The fourth post on levels suggests that a simple hierarchy will often not be sufficient. Both claims and requirements need to be able to include levels, and the representation of levels must allow automatic inferences about higher and lower levels.
The fifth post proposes the requirement for a formal representation to cover the kinds of conditions cited in personal claims and job specifications, that go beyond and detail abstract definitions.
The seventh post points out that decomposition is not the only way of analysing competence concepts. We also need the idea of style, variant, or approach to doing “what is required”. (Though this post did not finally resolve how variants, optionality and levels relate to each other.)
The eighth and ninth posts recognise the value in being able to represent equivalencies and comparisons, across different structures or frameworks as well as within them, and propose using the SKOS Mapping Properties for this purpose.
Listing these requirements in brief, we seem to have something like this:
- represent competence concepts suitably for reuse
- represent analysis of competence in terms of abilities
- deal with levels helpfully
- cover claims and occupational requirements
- use SKOS as a basis
- represent styles or approaches as well as decomposition
- represent relations across different frameworks
Putting all my proposals for meeting these requirements here would make this post uncomfortably long, so instead I’ll break it down into more bite-sized chunks. (If I change my mind on how to structure the following posts, I’ll change it here as well, and in any case I’ll link from here to following posts when written.)
First, I’ll deal with how we can formally represent individual competence concepts and frameworks so that the structures contain existing materials, can work well together, and can be fully reused.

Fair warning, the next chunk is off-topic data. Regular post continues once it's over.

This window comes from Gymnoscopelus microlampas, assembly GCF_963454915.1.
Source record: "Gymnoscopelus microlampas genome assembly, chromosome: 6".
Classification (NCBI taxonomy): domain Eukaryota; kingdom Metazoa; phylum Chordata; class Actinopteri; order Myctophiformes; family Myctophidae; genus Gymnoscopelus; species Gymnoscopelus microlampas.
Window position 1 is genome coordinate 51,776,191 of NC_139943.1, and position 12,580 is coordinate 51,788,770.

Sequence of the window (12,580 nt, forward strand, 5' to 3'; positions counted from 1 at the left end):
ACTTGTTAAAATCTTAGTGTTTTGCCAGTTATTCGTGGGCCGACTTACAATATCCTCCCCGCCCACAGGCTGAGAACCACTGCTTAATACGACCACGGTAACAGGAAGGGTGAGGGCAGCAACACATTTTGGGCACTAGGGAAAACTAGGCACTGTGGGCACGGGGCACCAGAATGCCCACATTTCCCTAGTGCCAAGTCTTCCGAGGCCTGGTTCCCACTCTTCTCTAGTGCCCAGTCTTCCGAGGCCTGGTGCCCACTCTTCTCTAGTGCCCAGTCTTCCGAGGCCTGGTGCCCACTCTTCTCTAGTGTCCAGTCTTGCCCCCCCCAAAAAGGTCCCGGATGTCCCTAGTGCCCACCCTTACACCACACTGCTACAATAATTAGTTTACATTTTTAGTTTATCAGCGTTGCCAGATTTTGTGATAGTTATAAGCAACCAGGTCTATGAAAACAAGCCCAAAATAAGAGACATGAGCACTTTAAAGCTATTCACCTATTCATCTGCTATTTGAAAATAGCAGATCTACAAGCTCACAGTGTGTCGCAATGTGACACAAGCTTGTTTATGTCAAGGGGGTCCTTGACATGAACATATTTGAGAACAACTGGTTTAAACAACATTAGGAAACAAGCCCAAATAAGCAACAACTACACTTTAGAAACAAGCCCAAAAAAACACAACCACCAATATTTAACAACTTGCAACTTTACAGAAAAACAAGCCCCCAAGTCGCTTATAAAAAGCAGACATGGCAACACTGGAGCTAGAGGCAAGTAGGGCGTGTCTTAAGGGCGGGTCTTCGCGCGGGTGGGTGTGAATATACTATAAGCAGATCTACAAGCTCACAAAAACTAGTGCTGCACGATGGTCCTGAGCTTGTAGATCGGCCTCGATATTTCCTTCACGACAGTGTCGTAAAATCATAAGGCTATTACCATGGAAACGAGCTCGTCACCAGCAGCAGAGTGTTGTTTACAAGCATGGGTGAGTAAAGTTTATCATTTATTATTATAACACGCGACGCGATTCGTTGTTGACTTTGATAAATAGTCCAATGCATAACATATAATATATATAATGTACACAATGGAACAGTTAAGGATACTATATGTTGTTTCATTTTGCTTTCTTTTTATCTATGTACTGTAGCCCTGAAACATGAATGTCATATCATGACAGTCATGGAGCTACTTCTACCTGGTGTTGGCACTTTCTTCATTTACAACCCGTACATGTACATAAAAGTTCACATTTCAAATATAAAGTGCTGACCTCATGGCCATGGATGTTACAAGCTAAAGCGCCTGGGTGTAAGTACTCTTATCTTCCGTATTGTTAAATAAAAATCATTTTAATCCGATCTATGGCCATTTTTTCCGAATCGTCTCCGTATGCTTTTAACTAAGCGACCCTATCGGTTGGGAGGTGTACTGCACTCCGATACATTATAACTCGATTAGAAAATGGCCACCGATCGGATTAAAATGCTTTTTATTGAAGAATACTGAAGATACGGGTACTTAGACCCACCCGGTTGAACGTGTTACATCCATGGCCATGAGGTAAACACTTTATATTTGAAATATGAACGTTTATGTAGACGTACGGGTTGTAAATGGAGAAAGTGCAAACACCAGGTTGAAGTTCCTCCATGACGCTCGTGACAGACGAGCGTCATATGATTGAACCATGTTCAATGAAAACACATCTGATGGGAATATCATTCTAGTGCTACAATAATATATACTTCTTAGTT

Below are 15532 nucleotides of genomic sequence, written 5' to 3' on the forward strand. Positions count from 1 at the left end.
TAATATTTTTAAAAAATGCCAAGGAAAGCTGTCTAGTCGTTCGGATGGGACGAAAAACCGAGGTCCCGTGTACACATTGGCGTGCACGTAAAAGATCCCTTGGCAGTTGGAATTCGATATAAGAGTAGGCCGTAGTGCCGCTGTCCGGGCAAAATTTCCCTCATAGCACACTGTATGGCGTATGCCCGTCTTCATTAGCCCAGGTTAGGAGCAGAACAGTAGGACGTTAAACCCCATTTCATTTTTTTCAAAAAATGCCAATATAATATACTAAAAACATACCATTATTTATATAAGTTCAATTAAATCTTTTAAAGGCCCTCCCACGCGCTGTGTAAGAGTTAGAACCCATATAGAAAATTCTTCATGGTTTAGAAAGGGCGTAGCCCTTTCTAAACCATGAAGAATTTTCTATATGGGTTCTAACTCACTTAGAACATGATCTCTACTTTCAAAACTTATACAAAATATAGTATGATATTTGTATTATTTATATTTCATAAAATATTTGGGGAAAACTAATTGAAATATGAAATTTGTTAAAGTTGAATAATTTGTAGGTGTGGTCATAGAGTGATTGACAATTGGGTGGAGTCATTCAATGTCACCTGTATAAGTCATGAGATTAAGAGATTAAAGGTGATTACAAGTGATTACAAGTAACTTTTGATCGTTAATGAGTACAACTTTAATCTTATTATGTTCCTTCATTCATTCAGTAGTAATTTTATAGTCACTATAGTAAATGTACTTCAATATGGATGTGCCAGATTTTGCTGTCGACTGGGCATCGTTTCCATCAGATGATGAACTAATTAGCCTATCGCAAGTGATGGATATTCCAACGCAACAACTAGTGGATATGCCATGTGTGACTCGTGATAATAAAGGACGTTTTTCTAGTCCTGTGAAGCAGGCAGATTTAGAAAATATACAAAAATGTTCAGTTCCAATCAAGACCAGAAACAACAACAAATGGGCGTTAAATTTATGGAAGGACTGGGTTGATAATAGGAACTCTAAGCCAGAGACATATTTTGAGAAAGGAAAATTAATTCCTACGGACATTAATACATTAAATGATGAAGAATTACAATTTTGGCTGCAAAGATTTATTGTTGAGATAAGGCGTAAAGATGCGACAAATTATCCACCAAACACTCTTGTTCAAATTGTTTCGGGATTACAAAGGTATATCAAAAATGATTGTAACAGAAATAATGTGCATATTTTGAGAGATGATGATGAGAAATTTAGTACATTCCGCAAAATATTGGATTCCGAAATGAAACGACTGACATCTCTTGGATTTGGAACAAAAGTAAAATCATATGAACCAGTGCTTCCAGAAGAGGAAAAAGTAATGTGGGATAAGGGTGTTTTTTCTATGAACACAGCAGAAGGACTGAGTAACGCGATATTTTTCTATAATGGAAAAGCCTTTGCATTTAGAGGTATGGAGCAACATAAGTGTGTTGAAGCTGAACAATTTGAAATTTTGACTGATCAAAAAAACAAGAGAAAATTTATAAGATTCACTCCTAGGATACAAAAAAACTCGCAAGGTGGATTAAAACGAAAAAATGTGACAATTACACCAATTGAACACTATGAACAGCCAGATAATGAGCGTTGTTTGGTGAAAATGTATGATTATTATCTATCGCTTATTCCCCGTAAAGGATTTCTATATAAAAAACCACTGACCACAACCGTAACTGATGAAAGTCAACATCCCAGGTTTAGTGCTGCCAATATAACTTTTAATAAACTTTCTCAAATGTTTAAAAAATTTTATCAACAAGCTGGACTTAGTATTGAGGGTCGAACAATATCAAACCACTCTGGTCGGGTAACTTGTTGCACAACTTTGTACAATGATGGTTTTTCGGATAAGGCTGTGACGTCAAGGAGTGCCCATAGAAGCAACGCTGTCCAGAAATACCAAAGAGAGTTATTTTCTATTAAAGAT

Next, I’ll put forward my developed ideas on how to represent the structural relationships between competence concepts, and tag on dealing with categories.
Later, I’ll deal properly with the tricky area of levels, for which up to now I have not come across any really convincing solutions.
I’ll do these all with the help of diagrams, representing not the conceptual connections of the previous post, but information modelling connections. This will come together in a big diagram.
I also want to compare and contrast with diagrams representing other past attempts to represent these things, but I haven’t yet decided whether to try to cover that bit by bit while first putting forward the ideas, or to do a big post that covers several alternatives.
After that, for real implementation, we’ll need to discuss the “binding” question — that is, the different ways of representing this emerging information model, particularly looking at XML, Atom, RDF triples, and XHTML+RDFa.
And I hope also to say a word about my great collaborators, the projects we have done or are doing together, and how this work relates to those projects.
At that point, I hope to be able to conclude the series, having outlined a fair solution to the practical representation of the logic of competence!
Now, on to the question of representing how definitions and structures relate to each other.